Also Read: Vodafone Pug: Then, now, and forever

Emotional quotient

Emotional ties are proving to be a strong adhesive for cement brands. Last year, Wonder Cement released their ad ‘Shuruaat Karo, Pakki Baat Karo’ which aimed to touch a chord with its consumers regarding nation building. In the ad, the brand used education as a metaphor to emphasize on the importance of a strong foundation (cement).

JK Super Cement’s ad talks about the emotional homecoming journey of a young soldier, who wants to ensure the safety of his mother and fulfill her dream of the perfect home.

MP Birla cement stands out from the clutter by their on site expert advice which is usually highlighted in their commercials.

Infusing humour

Humour has been one of the favourite emotions which brands in the cement category have used time and again. The old Hathi cement ad, where the ghost discovered the strength of the cement tickled our funny bones back then.

Ambuja Cement’s ad with WWE Heavyweight Champion The Great Khali, conceptualised by Publicis Groupe, used the wrestler’s strength to drive home its ‘walls that cannot be broken’ message. The humourous and lighthearted approach taken by the brand to highlight the story of Khali’s life and how the strength which gave him recognition was turning to be his biggest problem. It created a storm on the internet and till date it is one of the most memorable cement ads.

 

However, Mukherjee from J. Walter Thompson  feels, “In this category humour has now been overplayed. Most cement brands are using humour as a route to connote strength and rather than standing out, the consumers are finding it difficult to differentiate between brands.”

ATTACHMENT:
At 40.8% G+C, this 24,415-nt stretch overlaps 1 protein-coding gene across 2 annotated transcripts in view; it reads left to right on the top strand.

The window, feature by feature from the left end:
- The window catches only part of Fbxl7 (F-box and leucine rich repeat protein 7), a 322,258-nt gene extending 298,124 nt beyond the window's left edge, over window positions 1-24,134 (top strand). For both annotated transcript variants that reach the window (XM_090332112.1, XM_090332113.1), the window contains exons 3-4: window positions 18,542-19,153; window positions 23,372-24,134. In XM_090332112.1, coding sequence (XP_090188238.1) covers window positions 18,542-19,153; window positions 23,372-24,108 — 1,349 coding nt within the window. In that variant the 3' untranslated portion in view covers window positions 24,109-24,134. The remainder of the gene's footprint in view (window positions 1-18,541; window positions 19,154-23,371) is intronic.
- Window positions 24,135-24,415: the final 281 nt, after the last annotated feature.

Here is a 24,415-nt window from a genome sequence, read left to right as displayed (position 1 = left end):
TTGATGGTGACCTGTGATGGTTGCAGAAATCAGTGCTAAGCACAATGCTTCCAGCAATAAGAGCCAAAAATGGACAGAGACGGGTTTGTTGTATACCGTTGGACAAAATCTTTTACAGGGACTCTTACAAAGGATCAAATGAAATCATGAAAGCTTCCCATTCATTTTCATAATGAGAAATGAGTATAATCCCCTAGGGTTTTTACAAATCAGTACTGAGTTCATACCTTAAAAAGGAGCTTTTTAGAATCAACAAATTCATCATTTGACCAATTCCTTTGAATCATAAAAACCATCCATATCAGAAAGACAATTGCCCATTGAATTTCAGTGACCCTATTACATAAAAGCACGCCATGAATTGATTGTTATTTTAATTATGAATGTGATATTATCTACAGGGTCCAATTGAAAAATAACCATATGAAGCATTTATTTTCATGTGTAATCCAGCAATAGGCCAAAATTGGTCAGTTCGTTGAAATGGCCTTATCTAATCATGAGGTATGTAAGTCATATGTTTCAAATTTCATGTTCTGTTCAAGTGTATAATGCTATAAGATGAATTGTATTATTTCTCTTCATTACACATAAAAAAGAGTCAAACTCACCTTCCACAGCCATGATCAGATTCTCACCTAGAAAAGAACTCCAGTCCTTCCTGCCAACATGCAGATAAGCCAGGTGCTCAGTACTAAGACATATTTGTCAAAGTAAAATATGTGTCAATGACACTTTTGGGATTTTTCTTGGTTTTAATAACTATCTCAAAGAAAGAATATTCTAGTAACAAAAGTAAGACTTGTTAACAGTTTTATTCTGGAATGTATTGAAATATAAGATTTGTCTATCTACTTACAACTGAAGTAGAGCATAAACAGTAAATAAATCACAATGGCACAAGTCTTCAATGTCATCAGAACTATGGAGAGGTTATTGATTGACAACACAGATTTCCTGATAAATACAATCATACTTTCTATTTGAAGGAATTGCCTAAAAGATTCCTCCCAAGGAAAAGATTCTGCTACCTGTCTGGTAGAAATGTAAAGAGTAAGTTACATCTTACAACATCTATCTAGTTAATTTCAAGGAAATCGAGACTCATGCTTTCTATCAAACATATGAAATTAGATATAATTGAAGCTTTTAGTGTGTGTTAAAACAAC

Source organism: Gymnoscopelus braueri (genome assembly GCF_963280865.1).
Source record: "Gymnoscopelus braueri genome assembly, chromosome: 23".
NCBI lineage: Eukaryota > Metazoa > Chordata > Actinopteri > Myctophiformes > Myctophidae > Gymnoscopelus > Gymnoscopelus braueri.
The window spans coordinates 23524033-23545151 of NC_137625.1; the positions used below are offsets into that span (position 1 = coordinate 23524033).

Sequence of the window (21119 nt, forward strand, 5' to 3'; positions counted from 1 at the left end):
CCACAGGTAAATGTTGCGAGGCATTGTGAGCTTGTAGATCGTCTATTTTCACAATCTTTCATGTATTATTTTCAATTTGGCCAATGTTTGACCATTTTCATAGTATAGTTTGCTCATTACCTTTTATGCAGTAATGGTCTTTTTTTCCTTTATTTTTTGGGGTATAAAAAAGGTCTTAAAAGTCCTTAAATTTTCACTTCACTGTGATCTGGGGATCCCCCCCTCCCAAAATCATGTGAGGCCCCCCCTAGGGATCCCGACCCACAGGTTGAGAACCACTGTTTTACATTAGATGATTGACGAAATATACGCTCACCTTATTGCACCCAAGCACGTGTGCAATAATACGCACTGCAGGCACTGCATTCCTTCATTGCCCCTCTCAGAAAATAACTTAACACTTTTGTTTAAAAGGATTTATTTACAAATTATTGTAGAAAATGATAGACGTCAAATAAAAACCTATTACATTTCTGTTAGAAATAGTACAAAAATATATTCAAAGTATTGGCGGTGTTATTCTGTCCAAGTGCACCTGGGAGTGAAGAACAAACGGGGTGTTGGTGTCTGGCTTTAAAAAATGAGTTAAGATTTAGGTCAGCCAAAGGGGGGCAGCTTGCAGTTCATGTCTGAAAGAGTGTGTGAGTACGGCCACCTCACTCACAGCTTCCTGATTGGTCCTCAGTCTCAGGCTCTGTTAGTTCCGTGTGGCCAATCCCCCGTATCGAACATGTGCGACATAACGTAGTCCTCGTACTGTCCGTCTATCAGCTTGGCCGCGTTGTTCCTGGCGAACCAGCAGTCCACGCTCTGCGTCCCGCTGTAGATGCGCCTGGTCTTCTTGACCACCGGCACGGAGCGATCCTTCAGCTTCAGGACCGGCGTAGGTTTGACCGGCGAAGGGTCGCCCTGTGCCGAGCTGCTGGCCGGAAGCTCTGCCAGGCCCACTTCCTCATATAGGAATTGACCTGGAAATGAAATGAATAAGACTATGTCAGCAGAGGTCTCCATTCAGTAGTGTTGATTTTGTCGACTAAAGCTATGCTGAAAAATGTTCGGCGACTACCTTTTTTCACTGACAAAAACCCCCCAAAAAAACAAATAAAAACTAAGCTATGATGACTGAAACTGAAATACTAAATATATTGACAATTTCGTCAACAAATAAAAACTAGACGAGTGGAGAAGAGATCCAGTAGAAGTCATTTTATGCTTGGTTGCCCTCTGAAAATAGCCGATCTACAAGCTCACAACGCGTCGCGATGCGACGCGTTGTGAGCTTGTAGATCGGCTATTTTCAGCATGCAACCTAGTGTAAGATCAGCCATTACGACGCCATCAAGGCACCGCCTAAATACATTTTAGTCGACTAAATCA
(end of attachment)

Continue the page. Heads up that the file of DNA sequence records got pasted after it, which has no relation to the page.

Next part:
Celebrity Quotient 

Brands in the category have also banked on the popularity of celebrities to target their audience. Boman Irani featured in an ad for Ambuja Cement, where twin brothers make numerous efforts to break the wall between their homes, ending with ‘Bhaiya yeh deewar tuthti kyon nahin? is still fresh in all our memories.

Binani Cement got superstar Amitabh Bachchan on board in 2013 and the Great Khali was roped in by Ambuja Cement in 2015.

Reliance on digital

Chowdhury from Dalmia Bharat Group pointed out, “Digital as a medium allows us to continuously engage with the TG, educating them about product features and our services which are the most important tasks we aim to achieve through this medium.”

Also Read: Daag Acche Hai – A Lowe Lintas brainchild that changed the face of Surf Excel’s brand identity

Ambuja Cement’s recent digital video “Chhat features a tale communicated with beautiful poetry written by Gulzar. The brand further invited people to interact by using #ChhatPeMilteHain in the comments share their special story. The video has crossed more than 2 million views in since its release.

We wonder what’s next!